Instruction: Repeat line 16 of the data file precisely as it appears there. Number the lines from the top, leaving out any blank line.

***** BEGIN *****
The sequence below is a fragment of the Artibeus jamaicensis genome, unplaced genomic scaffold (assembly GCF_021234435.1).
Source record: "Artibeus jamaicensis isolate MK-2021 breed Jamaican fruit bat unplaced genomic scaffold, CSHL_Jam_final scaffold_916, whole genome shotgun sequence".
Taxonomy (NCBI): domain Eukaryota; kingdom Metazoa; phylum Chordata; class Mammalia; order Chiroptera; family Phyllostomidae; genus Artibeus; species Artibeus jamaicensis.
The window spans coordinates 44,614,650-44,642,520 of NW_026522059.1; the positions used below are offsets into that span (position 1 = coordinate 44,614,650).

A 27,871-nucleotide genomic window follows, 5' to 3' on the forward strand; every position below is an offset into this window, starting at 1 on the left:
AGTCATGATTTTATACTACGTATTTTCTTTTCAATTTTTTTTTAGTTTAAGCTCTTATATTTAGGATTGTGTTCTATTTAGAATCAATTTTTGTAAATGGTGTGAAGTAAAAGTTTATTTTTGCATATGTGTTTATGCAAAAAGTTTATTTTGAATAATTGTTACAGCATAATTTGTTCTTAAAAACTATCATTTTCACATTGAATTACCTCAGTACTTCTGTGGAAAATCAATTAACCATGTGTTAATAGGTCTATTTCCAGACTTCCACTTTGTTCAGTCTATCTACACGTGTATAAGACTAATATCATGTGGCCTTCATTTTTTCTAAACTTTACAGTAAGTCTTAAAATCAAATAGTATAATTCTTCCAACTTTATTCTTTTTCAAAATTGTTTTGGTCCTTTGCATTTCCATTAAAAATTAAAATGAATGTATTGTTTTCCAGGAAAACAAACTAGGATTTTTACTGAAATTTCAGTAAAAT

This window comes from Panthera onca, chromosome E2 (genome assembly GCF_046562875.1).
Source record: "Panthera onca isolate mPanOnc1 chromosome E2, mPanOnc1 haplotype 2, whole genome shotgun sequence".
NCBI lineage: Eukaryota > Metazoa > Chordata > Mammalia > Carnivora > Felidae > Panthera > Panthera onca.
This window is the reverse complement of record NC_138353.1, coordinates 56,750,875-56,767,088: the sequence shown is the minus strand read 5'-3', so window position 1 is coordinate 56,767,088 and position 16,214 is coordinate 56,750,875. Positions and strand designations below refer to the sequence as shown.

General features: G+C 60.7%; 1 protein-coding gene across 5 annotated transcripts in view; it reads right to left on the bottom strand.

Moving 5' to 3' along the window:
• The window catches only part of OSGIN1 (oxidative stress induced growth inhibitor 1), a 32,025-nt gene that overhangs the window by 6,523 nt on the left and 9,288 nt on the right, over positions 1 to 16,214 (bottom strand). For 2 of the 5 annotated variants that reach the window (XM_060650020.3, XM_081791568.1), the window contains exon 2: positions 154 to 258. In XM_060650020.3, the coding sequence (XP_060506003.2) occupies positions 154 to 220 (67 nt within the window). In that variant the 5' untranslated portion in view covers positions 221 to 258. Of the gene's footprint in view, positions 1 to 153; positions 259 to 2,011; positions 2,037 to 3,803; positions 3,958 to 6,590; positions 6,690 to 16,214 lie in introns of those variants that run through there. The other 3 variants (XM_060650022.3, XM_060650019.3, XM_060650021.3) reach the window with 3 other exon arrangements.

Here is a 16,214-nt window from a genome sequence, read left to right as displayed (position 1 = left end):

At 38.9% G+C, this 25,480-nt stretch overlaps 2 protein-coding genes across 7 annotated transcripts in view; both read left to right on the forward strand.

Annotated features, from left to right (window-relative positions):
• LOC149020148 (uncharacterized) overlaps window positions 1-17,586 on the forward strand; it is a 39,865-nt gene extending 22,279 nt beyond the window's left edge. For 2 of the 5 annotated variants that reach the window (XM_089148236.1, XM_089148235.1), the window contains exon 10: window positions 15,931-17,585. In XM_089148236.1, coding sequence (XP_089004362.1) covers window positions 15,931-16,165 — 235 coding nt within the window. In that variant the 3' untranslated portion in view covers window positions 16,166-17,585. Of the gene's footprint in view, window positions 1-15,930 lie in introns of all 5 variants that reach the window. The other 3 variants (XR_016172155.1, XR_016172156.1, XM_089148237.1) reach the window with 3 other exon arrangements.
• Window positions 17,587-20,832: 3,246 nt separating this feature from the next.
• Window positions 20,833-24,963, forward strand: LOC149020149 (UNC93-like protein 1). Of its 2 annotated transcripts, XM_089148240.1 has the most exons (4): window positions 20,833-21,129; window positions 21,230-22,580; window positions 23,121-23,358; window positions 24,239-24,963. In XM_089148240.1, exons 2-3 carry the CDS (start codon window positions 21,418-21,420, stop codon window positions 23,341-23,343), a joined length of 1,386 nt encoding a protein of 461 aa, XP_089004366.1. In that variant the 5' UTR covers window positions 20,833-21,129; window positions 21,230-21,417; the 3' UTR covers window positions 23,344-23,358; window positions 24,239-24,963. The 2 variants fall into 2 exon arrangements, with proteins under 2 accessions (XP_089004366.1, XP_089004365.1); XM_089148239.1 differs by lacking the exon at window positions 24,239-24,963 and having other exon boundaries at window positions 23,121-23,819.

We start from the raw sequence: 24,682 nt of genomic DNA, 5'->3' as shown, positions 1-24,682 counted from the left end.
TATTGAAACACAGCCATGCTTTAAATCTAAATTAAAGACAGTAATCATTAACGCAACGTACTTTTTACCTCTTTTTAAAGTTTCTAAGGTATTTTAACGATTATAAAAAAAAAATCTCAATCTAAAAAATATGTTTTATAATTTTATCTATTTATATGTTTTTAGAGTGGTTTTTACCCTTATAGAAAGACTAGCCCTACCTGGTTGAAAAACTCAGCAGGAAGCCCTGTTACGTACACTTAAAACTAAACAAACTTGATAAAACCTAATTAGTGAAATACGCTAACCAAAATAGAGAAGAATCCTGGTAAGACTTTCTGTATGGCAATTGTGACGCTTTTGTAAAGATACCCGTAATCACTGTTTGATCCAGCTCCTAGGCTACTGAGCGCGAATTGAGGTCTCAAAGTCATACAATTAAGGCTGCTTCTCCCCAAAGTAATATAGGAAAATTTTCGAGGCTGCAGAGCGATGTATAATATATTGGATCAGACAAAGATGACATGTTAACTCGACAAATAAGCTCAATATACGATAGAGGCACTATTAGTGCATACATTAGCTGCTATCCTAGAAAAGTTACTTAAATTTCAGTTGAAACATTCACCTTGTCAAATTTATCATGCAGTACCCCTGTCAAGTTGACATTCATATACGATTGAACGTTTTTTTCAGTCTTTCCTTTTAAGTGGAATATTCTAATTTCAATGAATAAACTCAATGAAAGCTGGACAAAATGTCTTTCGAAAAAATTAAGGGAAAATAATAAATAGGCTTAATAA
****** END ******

Annotated features, from left to right (window-relative positions):